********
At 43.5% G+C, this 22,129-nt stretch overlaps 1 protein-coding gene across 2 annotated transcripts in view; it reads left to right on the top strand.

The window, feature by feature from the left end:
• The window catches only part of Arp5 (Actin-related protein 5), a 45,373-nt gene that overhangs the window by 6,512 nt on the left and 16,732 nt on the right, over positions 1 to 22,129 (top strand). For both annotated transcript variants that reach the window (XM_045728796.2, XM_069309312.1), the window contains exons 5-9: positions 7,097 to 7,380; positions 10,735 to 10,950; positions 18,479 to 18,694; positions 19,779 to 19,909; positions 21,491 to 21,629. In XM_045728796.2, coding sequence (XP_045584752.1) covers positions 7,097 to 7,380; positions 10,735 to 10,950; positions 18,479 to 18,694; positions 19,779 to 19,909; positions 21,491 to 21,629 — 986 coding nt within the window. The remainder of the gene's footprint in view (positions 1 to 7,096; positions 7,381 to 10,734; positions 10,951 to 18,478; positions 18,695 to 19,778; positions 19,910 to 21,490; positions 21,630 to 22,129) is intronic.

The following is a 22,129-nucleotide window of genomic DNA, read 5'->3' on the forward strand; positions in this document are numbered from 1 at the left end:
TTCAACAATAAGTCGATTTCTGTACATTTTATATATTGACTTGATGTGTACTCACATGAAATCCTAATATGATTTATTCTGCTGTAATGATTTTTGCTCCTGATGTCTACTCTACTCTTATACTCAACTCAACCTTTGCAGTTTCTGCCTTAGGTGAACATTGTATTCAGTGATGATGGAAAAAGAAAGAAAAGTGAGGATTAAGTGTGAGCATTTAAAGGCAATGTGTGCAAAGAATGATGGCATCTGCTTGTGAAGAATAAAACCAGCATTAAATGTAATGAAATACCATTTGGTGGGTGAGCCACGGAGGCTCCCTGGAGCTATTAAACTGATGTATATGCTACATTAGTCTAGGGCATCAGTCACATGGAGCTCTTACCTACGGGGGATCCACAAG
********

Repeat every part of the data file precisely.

At 43.5% G+C, this 22,129-nt stretch overlaps 1 protein-coding gene across 2 annotated transcripts in view; it reads left to right on the top strand.

The window, feature by feature from the left end:
• The window catches only part of Arp5 (Actin-related protein 5), a 45,373-nt gene that overhangs the window by 6,512 nt on the left and 16,732 nt on the right, over positions 1 to 22,129 (top strand). For both annotated transcript variants that reach the window (XM_045728796.2, XM_069309312.1), the window contains exons 5-9: positions 7,097 to 7,380; positions 10,735 to 10,950; positions 18,479 to 18,694; positions 19,779 to 19,909; positions 21,491 to 21,629. In XM_045728796.2, coding sequence (XP_045584752.1) covers positions 7,097 to 7,380; positions 10,735 to 10,950; positions 18,479 to 18,694; positions 19,779 to 19,909; positions 21,491 to 21,629 — 986 coding nt within the window. The remainder of the gene's footprint in view (positions 1 to 7,096; positions 7,381 to 10,734; positions 10,951 to 18,478; positions 18,695 to 19,778; positions 19,910 to 21,490; positions 21,630 to 22,129) is intronic.

The following is a 22,129-nucleotide window of genomic DNA, read 5'->3' on the forward strand; positions in this document are numbered from 1 at the left end:
TTCAACAATAAGTCGATTTCTGTACATTTTATATATTGACTTGATGTGTACTCACATGAAATCCTAATATGATTTATTCTGCTGTAATGATTTTTGCTCCTGATGTCTACTCTACTCTTATACTCAACTCAACCTTTGCAGTTTCTGCCTTAGGTGAACATTGTATTCAGTGATGATGGAAAAAGAAAGAAAAGTGAGGATTAAGTGTGAGCATTTAAAGGCAATGTGTGCAAAGAATGATGGCATCTGCTTGTGAAGAATAAAACCAGCATTAAATGTAATGAAATACCATTTGGTGGGTGAGCCACGGAGGCTCCCTGGAGCTATTAAACTGATGTATATGCTACATTAGTCTAGGGCATCAGTCACATGGAGCTCTTACCTACGGGGGATCCACAAG